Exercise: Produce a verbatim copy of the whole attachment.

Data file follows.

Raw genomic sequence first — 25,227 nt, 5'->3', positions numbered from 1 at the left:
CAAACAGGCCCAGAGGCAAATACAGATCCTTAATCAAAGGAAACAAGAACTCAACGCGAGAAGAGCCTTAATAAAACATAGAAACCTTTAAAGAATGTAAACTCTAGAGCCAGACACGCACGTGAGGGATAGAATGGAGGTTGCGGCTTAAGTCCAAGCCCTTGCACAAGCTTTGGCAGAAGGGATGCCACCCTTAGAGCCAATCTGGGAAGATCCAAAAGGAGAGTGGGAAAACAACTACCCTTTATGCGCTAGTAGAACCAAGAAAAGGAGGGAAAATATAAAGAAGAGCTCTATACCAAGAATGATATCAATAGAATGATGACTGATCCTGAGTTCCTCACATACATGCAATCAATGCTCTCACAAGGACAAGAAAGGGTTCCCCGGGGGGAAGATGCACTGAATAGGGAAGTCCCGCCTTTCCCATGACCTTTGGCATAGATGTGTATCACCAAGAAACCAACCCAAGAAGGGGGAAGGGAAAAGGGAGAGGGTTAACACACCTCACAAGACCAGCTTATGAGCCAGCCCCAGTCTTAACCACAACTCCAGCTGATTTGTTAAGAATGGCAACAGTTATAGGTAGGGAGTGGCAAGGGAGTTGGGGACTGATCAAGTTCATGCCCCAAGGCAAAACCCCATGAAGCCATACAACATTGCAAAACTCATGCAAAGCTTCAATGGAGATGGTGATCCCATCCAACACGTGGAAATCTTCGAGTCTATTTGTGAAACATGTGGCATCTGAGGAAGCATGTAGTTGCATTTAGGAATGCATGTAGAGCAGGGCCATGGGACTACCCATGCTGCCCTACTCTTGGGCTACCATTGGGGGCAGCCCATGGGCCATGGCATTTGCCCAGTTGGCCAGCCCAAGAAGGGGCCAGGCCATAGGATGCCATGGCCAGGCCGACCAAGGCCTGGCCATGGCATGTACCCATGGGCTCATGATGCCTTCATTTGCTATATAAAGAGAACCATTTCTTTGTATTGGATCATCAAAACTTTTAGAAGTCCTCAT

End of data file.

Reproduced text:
Raw genomic sequence first — 25,227 nt, 5'->3', positions numbered from 1 at the left:
CAAACAGGCCCAGAGGCAAATACAGATCCTTAATCAAAGGAAACAAGAACTCAACGCGAGAAGAGCCTTAATAAAACATAGAAACCTTTAAAGAATGTAAACTCTAGAGCCAGACACGCACGTGAGGGATAGAATGGAGGTTGCGGCTTAAGTCCAAGCCCTTGCACAAGCTTTGGCAGAAGGGATGCCACCCTTAGAGCCAATCTGGGAAGATCCAAAAGGAGAGTGGGAAAACAACTACCCTTTATGCGCTAGTAGAACCAAGAAAAGGAGGGAAAATATAAAGAAGAGCTCTATACCAAGAATGATATCAATAGAATGATGACTGATCCTGAGTTCCTCACATACATGCAATCAATGCTCTCACAAGGACAAGAAAGGGTTCCCCGGGGGGAAGATGCACTGAATAGGGAAGTCCCGCCTTTCCCATGACCTTTGGCATAGATGTGTATCACCAAGAAACCAACCCAAGAAGGGGGAAGGGAAAAGGGAGAGGGTTAACACACCTCACAAGACCAGCTTATGAGCCAGCCCCAGTCTTAACCACAACTCCAGCTGATTTGTTAAGAATGGCAACAGTTATAGGTAGGGAGTGGCAAGGGAGTTGGGGACTGATCAAGTTCATGCCCCAAGGCAAAACCCCATGAAGCCATACAACATTGCAAAACTCATGCAAAGCTTCAATGGAGATGGTGATCCCATCCAACACGTGGAAATCTTCGAGTCTATTTGTGAAACATGTGGCATCTGAGGAAGCATGTAGTTGCATTTAGGAATGCATGTAGAGCAGGGCCATGGGACTACCCATGCTGCCCTACTCTTGGGCTACCATTGGGGGCAGCCCATGGGCCATGGCATTTGCCCAGTTGGCCAGCCCAAGAAGGGGCCAGGCCATAGGATGCCATGGCCAGGCCGACCAAGGCCTGGCCATGGCATGTACCCATGGGCTCATGATGCCTTCATTTGCTATATAAAGAGAACCATTTCTTTGTATTGGATCATCAAAACTTTTAGAAGTCCTCAT